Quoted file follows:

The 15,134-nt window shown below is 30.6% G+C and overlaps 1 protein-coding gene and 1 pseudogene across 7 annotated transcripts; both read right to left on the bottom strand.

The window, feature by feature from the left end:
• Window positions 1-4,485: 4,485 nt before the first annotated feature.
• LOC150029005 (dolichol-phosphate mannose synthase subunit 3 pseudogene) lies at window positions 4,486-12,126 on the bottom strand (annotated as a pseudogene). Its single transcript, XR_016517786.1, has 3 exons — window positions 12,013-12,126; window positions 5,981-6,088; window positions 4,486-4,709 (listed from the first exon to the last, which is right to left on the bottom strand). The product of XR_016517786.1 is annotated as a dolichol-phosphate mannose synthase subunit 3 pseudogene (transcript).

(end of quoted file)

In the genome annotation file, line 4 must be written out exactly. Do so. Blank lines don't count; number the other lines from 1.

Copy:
• LOC150029005 (dolichol-phosphate mannose synthase subunit 3 pseudogene) lies at window positions 4,486-12,126 on the bottom strand (annotated as a pseudogene). Its single transcript, XR_016517786.1, has 3 exons — window positions 12,013-12,126; window positions 5,981-6,088; window positions 4,486-4,709 (listed from the first exon to the last, which is right to left on the bottom strand). The product of XR_016517786.1 is annotated as a dolichol-phosphate mannose synthase subunit 3 pseudogene (transcript).